Morning Edition
Morning Edition
Monday, June 1, 2009

Minnesota Public Radio Stories

  • Minnesota Judicial CenterColeman appeal heads to state's highest court
    Minnesota's long-running U.S. Senate battle reaches another milestone Monday when the state Supreme Court will hear oral arguments in the election contest.7:20 a.m.
  • International Falls bridgeAmericans entering the U.S. now need passports
    Tightened border rules now require U.S. citizens to have a passport or other approved document to re-enter the country. Some are worried it may slow down commerce in border towns.7:25 a.m.
  • Al FrankenFranken confident as Supreme Court hearing takes place today
    As the Minnesota Supreme Court prepares to hear arguments this morning in the state's long-running Senate race, Democrat Al Franken told MPR he's confident the court will rule in his favor. His opponent, Norm Coleman, declined an interview request.7:40 a.m.
  • Monday market report with Chris Farrell
    Minnesota Public Radio's chief economics correspondent Chris Farrell gives a preview of the week on Wall Street.8:25 a.m.
  • Hmong cookingNew cookbook traces Hmong cooking traditions
    There are more than 50,000 Hmong people in Minnesota, but very few Hmong restaurants -- and no mainstream Hmong cookbooks, until now. "Cooking from the Heart: the Hmong Kitchen in America," has just been published. MPR's Jim Bickal talked with the authors, Sami Scripter and Sheng Yang.8:45 a.m.

National Public Radio Stories

  • GOP Senators Weigh Sotomayor Criticism
    Supreme Court nominee Sonia Sotomayor meets this week with key senators who are to vote on her confirmation. Former House Speaker Newt Gingrich is among some Republicans who have called Sotomayor a racist, based on a 2001 speech in which she said she hoped a Latin woman would reach better conclusions than a white male based on her life experiences. Senate Republicans appear divided over whether to repudiate those calling Sotomayor a racist.
  • Sotomayor's Second Amendment Record
    Prospective Supreme Court Justice Sonia Sotomayor's record as a federal judge is being examined for clues as to how she would rule on constitutional issues before the high court. As an appeals court judge, Sotomayor has one ruling on the Second Amendment that's getting close scrutiny.
  • High Court May Review Personal Weapons Ruling
    The Supreme Court is considering whether to hear a case in which Judge Sotomayor and two others upheld a New York state law banning the possession of a nunchucks. The question is whether the Second Amendment restricts the power of state governments to regulate personal weapons.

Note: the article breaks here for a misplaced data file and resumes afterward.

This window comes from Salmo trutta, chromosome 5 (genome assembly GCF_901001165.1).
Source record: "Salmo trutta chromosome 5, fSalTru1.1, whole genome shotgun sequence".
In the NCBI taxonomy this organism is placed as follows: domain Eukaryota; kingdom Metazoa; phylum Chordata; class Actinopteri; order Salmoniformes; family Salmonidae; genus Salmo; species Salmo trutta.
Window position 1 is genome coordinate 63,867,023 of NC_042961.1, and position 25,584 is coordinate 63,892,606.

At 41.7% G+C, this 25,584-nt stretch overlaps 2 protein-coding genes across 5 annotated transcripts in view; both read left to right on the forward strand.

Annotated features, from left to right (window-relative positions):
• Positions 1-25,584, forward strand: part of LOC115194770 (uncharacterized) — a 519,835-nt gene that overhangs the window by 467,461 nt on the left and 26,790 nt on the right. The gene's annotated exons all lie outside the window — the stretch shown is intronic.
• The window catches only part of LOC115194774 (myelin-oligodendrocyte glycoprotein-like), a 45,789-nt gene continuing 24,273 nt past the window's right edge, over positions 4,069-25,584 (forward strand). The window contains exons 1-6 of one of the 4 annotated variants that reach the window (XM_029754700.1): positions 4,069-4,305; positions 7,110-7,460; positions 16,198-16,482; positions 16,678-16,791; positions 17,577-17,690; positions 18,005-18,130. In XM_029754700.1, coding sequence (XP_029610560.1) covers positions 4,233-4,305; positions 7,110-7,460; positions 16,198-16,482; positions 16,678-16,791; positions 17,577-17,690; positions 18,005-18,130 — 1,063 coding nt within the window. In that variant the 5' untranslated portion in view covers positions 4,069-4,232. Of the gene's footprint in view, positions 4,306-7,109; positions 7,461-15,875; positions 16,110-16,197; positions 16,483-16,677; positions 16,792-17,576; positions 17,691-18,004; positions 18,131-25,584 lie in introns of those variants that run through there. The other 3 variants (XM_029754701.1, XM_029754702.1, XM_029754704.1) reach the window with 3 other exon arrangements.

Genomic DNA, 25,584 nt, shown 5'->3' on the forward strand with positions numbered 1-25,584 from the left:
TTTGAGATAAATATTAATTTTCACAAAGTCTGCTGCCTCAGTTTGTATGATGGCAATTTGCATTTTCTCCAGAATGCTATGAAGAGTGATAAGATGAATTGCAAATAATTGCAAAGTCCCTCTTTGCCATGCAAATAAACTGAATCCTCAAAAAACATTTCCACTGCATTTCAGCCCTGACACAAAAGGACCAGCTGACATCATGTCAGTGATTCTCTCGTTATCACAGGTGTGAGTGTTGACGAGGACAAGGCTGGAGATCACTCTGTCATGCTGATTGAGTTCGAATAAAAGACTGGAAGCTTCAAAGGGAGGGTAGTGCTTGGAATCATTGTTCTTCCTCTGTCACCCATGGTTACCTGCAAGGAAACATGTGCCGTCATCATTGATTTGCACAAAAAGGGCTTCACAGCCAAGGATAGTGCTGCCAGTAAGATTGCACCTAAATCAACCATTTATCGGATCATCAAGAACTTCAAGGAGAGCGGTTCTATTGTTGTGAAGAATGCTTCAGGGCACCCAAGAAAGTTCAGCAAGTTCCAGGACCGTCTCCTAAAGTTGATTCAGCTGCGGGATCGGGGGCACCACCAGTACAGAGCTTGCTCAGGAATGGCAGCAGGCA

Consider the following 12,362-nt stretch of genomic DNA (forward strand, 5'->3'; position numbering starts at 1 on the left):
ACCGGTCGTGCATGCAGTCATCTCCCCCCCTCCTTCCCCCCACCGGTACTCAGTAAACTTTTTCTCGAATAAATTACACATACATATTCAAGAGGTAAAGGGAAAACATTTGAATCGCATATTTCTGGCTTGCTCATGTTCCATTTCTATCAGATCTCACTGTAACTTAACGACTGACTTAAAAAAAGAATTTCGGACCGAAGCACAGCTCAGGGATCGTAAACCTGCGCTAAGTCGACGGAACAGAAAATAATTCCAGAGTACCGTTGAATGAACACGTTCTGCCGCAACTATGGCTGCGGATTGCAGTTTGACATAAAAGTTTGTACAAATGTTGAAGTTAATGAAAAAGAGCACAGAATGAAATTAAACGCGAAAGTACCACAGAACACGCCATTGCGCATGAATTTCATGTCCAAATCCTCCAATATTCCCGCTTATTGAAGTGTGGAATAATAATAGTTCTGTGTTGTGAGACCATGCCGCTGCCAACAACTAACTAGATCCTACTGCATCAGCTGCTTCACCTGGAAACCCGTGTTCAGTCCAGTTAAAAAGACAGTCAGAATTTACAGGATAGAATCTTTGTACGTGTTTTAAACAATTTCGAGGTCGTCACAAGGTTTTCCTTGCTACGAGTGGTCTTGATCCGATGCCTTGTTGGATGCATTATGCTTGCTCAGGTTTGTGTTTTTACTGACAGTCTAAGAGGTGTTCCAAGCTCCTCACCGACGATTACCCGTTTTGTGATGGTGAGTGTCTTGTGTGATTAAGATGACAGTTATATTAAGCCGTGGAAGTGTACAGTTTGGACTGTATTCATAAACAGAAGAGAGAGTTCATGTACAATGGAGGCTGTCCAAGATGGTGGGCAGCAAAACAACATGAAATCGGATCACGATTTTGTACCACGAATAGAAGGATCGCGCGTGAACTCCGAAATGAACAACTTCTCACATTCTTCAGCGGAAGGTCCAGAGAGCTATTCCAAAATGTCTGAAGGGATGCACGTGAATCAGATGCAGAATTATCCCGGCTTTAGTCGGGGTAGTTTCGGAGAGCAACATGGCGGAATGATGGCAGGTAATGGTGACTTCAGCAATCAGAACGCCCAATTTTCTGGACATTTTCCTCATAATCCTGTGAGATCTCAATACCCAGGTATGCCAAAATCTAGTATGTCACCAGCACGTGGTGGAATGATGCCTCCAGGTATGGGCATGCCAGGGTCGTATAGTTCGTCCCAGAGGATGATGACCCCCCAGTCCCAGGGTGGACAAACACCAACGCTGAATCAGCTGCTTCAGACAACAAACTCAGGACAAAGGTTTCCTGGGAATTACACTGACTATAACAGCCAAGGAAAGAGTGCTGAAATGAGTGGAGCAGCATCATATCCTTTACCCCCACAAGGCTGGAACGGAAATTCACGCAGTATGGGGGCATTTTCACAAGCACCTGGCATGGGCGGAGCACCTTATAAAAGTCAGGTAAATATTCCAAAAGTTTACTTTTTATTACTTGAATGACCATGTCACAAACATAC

• In India, Bucking The 'Revolution' By Going Organic
    When the modern, chemical-reliant system of farming — the so-called Green Revolution of the 1960s and '70s — swept across India's Punjab region, farmers abandoned traditional methods for synthetic fertilizers, pesticides and high-yield seeds. Now, an increasing number of Indian farmers are switching to organic methods.
  • Boyle Places Second In 'Britain's Got Talent'
    Scottish singing sensation Susan Boyle did not win Britain's Got Talent. She lost to the street dancing troupe Diversity.
  • Sculpting The Body With Recycled Fat
    Some plastic surgeons have adopted the controversial technique of transferring unwanted fat from the belly, hips and thighs of patients to the breasts and other areas. But others question not only the effectiveness of this procedure, but also its safety.
  • Silicone Injections May Harm Some Patients
    Injecting silicone to plump the lips or get rid of wrinkles can cause health problems and deformities. Sometimes the silicone hardens, creating ridges across the skin; and bits of silicone can get into the bloodstream, which can be fatal.
  • Geithner: U.S., China Must Restore Gobal Economy
    Treasury Secretary Timothy Geithner is in Beijing for talks with his Chinese counterparts. China is America's biggest creditor. Geithner says the global recession appears to be losing steam, but he added that the U.S. and China needed to make changes to help restore the world economy to health.
  • S.C. Judge To Hear Stimulus Dispute
    In South Carolina, a federal judge will hear arguments Monday in three lawsuits over whether the state should be forced to spend federal stimulus money.
  • Long-Term Unemployed Numbers Grow
    With the unemployment rate at almost 9 percent, the Obama administration is worried — not just about the number of people out of work — but about the growing number of people who are out of work for the long term. David Wessel of The Wall Street Journal talks with Steve Inskeep about the long-term unemployed and their potential impact on the economy.

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